In this episode, Co-Owners of Kornetti & Krafft Health Care Solutions, Dee Kornetti and Cindy Krafft, talk about all things maintenance therapy and care.

Today, they talk about maintenance therapy in the home, diversifying revenue, and they bust a few maintenance therapy myths. How can maintenance patients have a goal statement if they’re never going to get better?

Hear about home-based therapy, teaching patients to self-manage, Medicare part B, and their book The Guide to Delivery of Home-Based Maintenance Therapy, all on today’s episode of The Healthy, Wealthy & Smart Podcast.


Key Takeaways

  • “It’s never been that if you don’t improve, then services aren’t covered.”
  • “Rehab potential is the responsiveness to care.”
  • “The myth of coverage has some roots in the denial issue.”
  • “If there’s room for improvement, a restorative or improvement course of care is what your skills would be indispensable for. That’s what would make your care medically necessary under the Medicare benefit.”
  • “If someone else can do it just as well as I can then this is no longer considered skill.”
  • “We are helping patients be accountable for their chronic disease management.”
  • “There are times that we are indispensable to help people improve and recover function back to a prior level or maybe beyond, and then there’s times we are needed to preserve and stabilise their exiting function so that their quality of life can continue on in the fashion that it currently is.”
  • “Be a bit more open-minded with how physical therapy really works in reality. Don’t assume that what your path at the moment is THE path and can’t vary and can’t change. There are many other ways you can utilise your skill to benefit those around you.”
  • “Don’t be afraid to ask questions, and don’t think you have to know it all.”
  • “If you’ve got a great idea, or you have something that is a passion, and you’ve got that intersection of your passion and your skill set, go for it. Start to explore that. The possibilities are endless.”


More about Dee Kornetti

Dee Kornetti Cindy KrafftDee, a physical therapist for 35 years, is a past administrator and co-owner of a Medicare-certified home health agency. Dee now provides training and education to home health industry providers as Owner/Founder of a consulting business, Kornetti & Krafft Health Care Solutions, with her business partners Cindy Krafft and Sherry Teague.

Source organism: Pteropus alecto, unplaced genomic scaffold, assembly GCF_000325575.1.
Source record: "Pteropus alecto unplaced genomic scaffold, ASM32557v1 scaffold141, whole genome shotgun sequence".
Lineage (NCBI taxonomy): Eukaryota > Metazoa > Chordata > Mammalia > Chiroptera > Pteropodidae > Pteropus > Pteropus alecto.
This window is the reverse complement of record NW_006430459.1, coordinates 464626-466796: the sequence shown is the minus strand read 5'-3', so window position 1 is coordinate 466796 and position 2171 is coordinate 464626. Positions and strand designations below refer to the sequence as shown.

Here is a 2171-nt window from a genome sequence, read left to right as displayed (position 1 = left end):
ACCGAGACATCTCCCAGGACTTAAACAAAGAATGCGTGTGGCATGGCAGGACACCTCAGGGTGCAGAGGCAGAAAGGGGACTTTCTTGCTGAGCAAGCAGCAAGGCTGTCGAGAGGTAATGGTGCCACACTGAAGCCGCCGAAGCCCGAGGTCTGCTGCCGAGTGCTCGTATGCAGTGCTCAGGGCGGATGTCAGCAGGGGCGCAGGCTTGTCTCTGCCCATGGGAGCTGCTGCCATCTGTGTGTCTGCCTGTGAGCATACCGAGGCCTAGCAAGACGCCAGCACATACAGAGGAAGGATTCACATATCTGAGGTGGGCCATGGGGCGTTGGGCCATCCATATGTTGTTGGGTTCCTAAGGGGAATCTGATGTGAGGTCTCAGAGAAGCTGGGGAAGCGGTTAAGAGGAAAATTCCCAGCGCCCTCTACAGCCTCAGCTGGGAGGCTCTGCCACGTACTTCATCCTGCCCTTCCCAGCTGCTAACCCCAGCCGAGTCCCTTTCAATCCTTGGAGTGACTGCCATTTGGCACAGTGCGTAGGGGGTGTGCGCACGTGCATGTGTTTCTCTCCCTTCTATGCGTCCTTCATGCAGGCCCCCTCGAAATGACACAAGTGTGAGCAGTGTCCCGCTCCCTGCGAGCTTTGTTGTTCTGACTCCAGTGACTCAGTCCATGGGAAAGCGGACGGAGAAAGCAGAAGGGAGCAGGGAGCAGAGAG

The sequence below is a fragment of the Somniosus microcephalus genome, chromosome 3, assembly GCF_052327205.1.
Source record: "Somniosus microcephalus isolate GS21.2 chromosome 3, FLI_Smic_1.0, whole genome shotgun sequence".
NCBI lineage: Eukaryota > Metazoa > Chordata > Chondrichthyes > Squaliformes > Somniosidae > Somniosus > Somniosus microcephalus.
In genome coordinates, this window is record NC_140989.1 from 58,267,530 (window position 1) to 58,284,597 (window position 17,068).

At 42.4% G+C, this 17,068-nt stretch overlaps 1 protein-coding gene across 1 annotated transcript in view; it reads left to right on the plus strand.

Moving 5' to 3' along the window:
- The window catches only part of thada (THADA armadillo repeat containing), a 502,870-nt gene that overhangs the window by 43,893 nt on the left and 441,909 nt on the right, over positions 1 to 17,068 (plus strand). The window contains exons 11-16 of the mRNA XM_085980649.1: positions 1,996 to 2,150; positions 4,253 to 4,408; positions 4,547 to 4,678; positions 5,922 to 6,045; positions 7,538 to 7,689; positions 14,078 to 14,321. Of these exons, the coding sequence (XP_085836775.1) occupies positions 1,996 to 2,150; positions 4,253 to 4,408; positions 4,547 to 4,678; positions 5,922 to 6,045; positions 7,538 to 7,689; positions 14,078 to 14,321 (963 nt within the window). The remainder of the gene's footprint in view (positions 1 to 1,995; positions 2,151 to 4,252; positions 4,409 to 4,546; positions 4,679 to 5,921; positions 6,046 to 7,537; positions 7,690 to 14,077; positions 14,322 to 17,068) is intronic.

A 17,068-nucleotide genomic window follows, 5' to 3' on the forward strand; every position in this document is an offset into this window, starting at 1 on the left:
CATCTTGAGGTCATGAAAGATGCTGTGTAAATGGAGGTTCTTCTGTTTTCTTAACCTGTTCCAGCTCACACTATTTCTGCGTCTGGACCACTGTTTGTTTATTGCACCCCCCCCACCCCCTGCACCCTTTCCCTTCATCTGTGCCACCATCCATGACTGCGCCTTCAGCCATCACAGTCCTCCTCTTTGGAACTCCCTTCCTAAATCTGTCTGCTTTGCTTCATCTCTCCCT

Dee is nationally recognized as a speaker in the areas of home care, standardized tests and measures in the field of physical therapy, therapy training and staff development, including OASIS, coding, and documentation, in the home health arena. Dee is the current President of the American Physical Therapy Association’s Home Health Section and serves on the APTA’s national Post-Acute Work Group.

She serves as the President of the Association of Homecare Coding and Compliance, and a member of the Association of Home Care Coders Advisory Board and Panel of Experts.  She has served as a content expert for standard setting for Decision Health’s Board of Medical Specialty Coding (BSMC) home care coding (HCS-D) and OASIS (HCS-O) credentialed exams. She holds current credentials in Home Health Coding (HCS-D) and Compliance (HCS-C) from this trade association.  Dee is also on Medbridge’s Advisory Board for development of educational content on its  home health platform, and has authored several courses related to OASIS, Conditions of Participation (CoPs) and therapy.

Dee is a published researcher. on the Berg Balance Scale, and has co-authored APTA’s Home Health Section resources related to OASIS, goal writing and defensible documentation for the practicing therapist. Dee has contributed chapter updates to the Handbook of Home Health Care Administration 6th edition, and co-authored a book, The Post-Acute Care Guide to Maintenance Therapy published in 2015, along with an update in 2020 titled, The Guide to Delivery of Home-Based Maintenance Therapy that includes a companion electronic workbook.

Dee received her B.S. in Physical Therapy from Boston University’s Sargent College of Allied Health Professions, and her M.A. from Rider University in Lawrenceville, NJ. Her clinical focus has been in the area of gerontology and neurological disease rehabilitation.


More about Cindy Krafft

Dee Kornetti Cindy KrafftCindy Krafft PT, MS, HCS-O is an owner of Kornetti & Krafft Health Care Solutions based in Florida. She brings more than 25 years of home health expertise that ranges from direct patient care to operational / management issues as well as a passion for understanding regulations.